Date & Time: Jan 17, 1963 at 1553 LT
Type of aircraft:
Lake, Sea, Ocean, River
Salt Lake City - Salt Lake City
United States of America
Crew on board:
Pax on board:
Captain / Total hours on type:
Copilot / Total hours on type:
Aircraft flight hours:
This flight was designated by West Coast Airlines, Inc., (WCA) as Pilot Training Flight No. 703. It was for the purpose of rating a company DC-3 captain for F-27 aircraft. N 2703 arrived at Salt Lake City Municipal Airport January 17, 1963, at 1431 1 as West Coast Flight 752 from Seattle, Washington, with stops at Yakima, Pasco, Walla Walla, all in Washington; Lewiston, Montana; and Boise and Twin Falls, both in Idaho. The flight had been uneventful and there were no carryover discrepancies entered in the aircraft's flight log. After completion of turnaround servicing, N 2703 departed the West Coast Airlines ramp at approximately 1506 with Company Cheek Pilot Instructor William Harvey Lockwood, Trainee Captain Elmer J. Cook, and FAA Carrier Inspector Buell Z. Davis aboard. A flight plan was prepared and signed by Captain Lockwood. It listed Elmer J. Cook as the first officer, FAA Inspector Buell Z. Davis as a crew member, and specified that the flight would be in the local area, under VFR conditions, and of 1 hour and 30 minutes duration. At departure Captain Cook occupied the left pilot seat, Captain Lockwood the right pilot seat, and Inspector Davis the observer's (jump) seat. The aircraft carried approximately 3,500 pounds of fuel which was ample for the intended flight. The aircraft's computed gross weight was 28,310 pounds, approximately 7,000 pounds less than maximum allowable for takeoff, and the center of gravity was within prescribed limit. Flight 703 took of f at 1510 and remained in the traffic pattern for a practice landing which was made at 1517. At 1522, Flight 703 made a second takeoff and was last observed three miles south of the airport by the local controller in the tower. The tower clearance for this takeoff was the last radio contact with the flight. The next known sighting of Flight 703 was from the air by the crew of Western Airlines Flight No. 38. At 1531 they observed it at an estimated altitude of 8,000 feet mean sea level (m.s.l.) descending to an estimated altitude of 7,000 feet m.s.l. with the left propeller feathered. It was headed southeasterly, and in the vicinity of the southern tip of Antelope Island in Great Salt Lake, some 10 miles west-northwest of the airport. Several minutes later, the ground controller in the Salt Lake City Tower observed Flight 703 for a few minutes. He saw it approaching the airport from the west at an estimated altitude of 8,000 feet above the ground. It appeared to be flying level as it came approximately over him, continuing a few miles to the east and over Salt Lake City. It then made a right turn to a west-northwesterly heading and continued in that direction until the controller discontinued watching it at a point approximately five miles west of the airport. He did not notice anything unusual about the aircraft's appearance or performance. The next observation of Flight 703 was by a motorist near the southeastern shore of the Great Salt Lake who saw it at an estimated 3,000 feet above the ground descending. He estimated the time of his initial observation to be 1550. The aircraft appeared to be on a northwesterly heading making a normal descent considerate west of the Salt Lake City Airport and continued descent until it appeared "to actually go into the lake itself." He did not see any splash; his position was about six miles from where the wreckage was later found. The official U.S. Weather Bureau observation at Salt Lake City Municipal Airport at 1555 on the day of the accident was: Ceiling estimated 12,000 feet broken, high overcast, visibility 12 miles, temperature 34 degrees F., dewpoint 2 degrees F., wind from south-southwest at 5 knots, altimeter setting 30.05, smoky, snow showers of unknown intensity east. Weather conditions were not appreciably different an hour earlier nor an hour later. At 1700, the Salt Lake City Flight Service Station (FSS) received a request from the Salt Lake City Air Route Traffic Control Center (ARTCC) to initiate a call to Flight 703 on all available frequencies. There was no reply from Flight 703 to these calls. At 1758 the Salt Lake City FSS received information from the Salt Lake City ARTCC that West Coast Flight 703 was overdue and unreported. On January 18, 1963, at approximately 1140, one body and aircraft debris was seen floating in Great Salt Lake. This floating debris was 10.4 nautical miles to the Salt Lake City Very High Frequency Omni Directional Range (VOR) or the 248 de radial. Early next morning the other two bodies were sighted and all three were recovered from the lake.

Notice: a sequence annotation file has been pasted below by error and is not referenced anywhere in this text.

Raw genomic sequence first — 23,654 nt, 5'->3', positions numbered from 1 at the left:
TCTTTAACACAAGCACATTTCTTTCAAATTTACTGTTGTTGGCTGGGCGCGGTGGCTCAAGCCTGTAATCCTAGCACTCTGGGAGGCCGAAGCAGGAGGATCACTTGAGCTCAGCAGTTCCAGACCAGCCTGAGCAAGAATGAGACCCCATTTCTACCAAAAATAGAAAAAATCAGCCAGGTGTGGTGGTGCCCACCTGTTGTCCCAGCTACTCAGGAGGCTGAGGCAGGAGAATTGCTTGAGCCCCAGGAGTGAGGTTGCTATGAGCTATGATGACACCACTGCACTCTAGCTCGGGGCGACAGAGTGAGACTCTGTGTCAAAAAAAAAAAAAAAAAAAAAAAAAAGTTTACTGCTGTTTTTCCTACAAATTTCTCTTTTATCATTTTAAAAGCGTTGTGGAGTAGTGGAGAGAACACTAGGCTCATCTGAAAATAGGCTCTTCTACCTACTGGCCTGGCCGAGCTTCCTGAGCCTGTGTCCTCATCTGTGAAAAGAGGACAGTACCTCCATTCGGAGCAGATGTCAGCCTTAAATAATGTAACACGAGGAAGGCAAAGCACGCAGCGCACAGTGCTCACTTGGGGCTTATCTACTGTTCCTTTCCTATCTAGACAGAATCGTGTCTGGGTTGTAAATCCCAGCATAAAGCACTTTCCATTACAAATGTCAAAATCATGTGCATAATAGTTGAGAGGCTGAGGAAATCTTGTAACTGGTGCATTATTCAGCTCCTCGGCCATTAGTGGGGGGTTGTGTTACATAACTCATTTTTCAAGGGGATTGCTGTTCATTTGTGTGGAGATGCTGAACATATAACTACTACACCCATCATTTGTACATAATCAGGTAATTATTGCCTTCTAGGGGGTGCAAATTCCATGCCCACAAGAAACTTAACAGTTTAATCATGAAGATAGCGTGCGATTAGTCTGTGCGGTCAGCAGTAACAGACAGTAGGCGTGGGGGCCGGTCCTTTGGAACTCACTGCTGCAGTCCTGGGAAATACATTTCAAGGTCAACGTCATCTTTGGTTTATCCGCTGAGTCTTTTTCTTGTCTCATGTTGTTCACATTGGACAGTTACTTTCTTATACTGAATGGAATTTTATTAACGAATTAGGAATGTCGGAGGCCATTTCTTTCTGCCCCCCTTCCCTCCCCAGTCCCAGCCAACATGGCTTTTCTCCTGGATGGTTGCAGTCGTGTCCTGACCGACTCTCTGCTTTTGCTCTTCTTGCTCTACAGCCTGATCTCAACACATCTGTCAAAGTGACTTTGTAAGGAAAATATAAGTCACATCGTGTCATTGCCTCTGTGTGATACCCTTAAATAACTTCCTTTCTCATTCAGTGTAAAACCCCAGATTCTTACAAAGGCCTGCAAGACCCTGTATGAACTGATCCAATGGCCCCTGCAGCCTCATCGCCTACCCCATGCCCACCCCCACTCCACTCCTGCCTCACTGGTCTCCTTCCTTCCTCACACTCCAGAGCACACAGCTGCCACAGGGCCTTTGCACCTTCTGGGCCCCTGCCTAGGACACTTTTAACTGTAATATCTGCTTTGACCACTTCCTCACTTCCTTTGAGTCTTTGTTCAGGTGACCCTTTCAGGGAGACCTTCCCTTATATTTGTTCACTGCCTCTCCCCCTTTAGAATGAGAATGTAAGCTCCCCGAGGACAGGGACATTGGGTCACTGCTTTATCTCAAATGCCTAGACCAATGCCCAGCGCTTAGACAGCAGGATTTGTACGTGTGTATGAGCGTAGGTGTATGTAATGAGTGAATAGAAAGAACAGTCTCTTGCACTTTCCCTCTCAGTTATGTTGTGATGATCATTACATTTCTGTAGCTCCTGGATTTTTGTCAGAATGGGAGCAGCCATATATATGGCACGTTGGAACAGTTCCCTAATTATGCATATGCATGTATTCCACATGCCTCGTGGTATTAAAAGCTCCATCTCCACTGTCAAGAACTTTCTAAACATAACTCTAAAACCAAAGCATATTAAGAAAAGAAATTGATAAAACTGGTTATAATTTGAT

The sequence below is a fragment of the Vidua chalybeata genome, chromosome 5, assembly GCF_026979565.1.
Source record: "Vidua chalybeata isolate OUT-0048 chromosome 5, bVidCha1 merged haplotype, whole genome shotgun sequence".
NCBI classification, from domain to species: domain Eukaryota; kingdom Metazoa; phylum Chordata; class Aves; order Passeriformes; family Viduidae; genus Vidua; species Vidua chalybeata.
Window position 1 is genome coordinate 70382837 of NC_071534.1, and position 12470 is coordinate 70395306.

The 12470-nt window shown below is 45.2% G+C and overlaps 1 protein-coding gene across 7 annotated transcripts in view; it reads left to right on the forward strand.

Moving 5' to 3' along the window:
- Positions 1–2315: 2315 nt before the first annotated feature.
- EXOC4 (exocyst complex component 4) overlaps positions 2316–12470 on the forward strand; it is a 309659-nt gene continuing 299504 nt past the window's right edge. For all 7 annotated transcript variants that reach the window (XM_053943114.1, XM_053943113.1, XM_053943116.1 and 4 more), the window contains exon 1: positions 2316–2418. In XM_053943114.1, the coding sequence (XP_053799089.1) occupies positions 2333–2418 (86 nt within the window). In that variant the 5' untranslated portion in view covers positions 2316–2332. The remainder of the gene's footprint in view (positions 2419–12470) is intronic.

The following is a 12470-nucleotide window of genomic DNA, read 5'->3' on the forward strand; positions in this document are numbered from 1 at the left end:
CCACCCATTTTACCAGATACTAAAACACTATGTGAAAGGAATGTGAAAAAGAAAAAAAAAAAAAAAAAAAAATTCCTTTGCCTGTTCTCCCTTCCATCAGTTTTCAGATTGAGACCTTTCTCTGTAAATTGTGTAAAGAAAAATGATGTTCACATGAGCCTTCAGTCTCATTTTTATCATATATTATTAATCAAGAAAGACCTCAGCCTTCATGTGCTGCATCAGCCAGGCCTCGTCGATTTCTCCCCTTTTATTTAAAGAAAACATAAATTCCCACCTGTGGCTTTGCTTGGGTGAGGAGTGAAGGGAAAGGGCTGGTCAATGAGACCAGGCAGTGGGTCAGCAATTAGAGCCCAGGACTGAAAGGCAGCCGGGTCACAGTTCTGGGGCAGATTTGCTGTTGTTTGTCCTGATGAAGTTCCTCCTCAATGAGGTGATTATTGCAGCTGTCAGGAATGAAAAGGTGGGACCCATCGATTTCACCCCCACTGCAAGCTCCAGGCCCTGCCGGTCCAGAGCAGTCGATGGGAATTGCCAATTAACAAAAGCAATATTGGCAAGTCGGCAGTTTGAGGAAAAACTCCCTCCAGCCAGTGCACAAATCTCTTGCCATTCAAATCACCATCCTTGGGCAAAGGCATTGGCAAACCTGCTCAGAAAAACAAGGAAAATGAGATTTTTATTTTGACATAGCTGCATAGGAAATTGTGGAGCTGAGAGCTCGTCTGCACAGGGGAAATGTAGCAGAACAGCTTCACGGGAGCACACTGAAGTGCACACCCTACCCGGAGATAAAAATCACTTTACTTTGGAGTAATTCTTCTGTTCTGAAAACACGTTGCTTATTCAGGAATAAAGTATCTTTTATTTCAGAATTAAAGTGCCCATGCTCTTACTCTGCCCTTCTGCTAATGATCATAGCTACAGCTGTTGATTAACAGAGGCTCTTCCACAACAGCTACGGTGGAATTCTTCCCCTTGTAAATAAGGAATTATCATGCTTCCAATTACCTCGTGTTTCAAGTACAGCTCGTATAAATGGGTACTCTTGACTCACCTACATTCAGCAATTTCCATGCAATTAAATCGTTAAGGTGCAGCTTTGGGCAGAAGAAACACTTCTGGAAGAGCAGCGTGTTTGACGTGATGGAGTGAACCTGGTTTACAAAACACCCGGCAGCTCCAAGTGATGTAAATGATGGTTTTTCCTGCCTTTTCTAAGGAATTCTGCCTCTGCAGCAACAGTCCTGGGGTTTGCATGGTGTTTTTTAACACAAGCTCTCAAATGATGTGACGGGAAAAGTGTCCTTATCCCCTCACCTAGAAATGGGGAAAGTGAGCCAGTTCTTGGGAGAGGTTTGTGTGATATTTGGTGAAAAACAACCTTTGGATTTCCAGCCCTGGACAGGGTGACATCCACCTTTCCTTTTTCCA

The probable cause of the accident was the crew's lack of vigilance, for undetermined reasons, in not checking a simulated emergency descent before striking the water.